There is no shortage of diet advice given, often labeled with clinical or inspirational-sounding names. Many, however, are simply fads that lend themselves to yo-yo dieting rather than sustainable healthy lifestyles. The latest one to catch attention is intuitive eating. Here we take a look at what it is and how it differs from other diets so you can identify whether it’s a healthier choice for you.
What is intuitive eating?
While this type of eating has only recently become popular, the concept of intuitive eating actually dates back to 1995 when it was initially developed by two registered dietitians.
Intuitive eating is not actually a diet, but an overall approach to eating. It revolves around the idea that we should all be listening tour bodies and letting them guide us when it comes to food choices.
From the minute we are born, we have instincts associated with food and how much we need to eat. Babies get upset when they are hungry and need more food. Toddlers eat a lot some weeks when they are going through growth spurts, then they will have weeks when they refuse food.
As we age, we become more aware of social influences and messaging from advertising and media that impact our ability to eat intuitively. Intuitive eating returns to our most natural instinct when it comes to food, helping us to give our bodies what they need, when they need it.
Why choose intuitive eating over other dieting alternatives?
Unlike other diets, intuitive eating is all about giving the body what it requires. It is about noticing the signs when it comes to hunger and satisfaction, relying on our body to tell us when it is full or when it needs something else.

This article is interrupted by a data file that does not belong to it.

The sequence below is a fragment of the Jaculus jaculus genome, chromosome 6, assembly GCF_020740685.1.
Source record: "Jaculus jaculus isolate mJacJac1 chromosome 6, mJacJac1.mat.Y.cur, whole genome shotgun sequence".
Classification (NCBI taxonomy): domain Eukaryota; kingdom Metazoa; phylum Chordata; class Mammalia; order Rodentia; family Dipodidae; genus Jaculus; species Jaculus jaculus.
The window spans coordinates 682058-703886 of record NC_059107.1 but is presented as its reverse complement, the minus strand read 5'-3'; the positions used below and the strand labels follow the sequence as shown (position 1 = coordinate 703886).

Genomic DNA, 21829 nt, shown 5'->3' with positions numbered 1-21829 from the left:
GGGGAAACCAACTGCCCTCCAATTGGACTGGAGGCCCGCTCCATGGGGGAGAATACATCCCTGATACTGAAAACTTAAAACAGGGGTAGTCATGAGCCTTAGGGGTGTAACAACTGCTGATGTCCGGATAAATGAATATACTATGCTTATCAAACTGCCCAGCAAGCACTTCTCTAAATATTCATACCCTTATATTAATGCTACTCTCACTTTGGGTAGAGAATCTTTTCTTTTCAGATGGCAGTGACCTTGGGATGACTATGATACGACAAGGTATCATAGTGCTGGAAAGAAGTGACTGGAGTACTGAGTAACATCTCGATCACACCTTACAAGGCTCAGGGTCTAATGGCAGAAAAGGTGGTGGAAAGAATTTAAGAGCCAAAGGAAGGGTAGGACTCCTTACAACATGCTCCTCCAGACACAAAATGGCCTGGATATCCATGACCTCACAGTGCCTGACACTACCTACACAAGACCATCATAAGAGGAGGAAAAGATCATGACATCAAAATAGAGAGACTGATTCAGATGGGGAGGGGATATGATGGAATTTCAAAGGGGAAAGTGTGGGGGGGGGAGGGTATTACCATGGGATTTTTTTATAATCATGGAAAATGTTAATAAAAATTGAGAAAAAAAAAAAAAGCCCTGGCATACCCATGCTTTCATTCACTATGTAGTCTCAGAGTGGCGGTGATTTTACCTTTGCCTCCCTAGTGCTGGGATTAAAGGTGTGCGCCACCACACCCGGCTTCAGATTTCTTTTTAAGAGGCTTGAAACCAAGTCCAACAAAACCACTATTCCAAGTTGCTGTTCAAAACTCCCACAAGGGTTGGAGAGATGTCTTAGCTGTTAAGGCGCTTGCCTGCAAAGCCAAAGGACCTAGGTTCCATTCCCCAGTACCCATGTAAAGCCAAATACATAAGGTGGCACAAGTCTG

Intuitive eating is not restrictive. There is no calorie counting or macro measuring, and there are no foods that are prohibited. Instead, intuitive eaters listen to their bodies and give it what it’s craving without feeling guilt.
The reason why many people are turning to this type of lifestyle over a fad diet is that it helps to heal our relationship with food. It promotes a healthy connection with diet, helping us to understand that food should not be associated with negative emotions as it is necessary fuel for the body.
It also is a healthier long-term option than many short-term diets that people are unable to stick to, and promotes a more holistic lifestyle approach to health and encourages a mindset of reasonable positivity channeled into constructive actions instead of waging internal wars against natural desires that tend to make people feel somehow defeated whether they succeed or fail.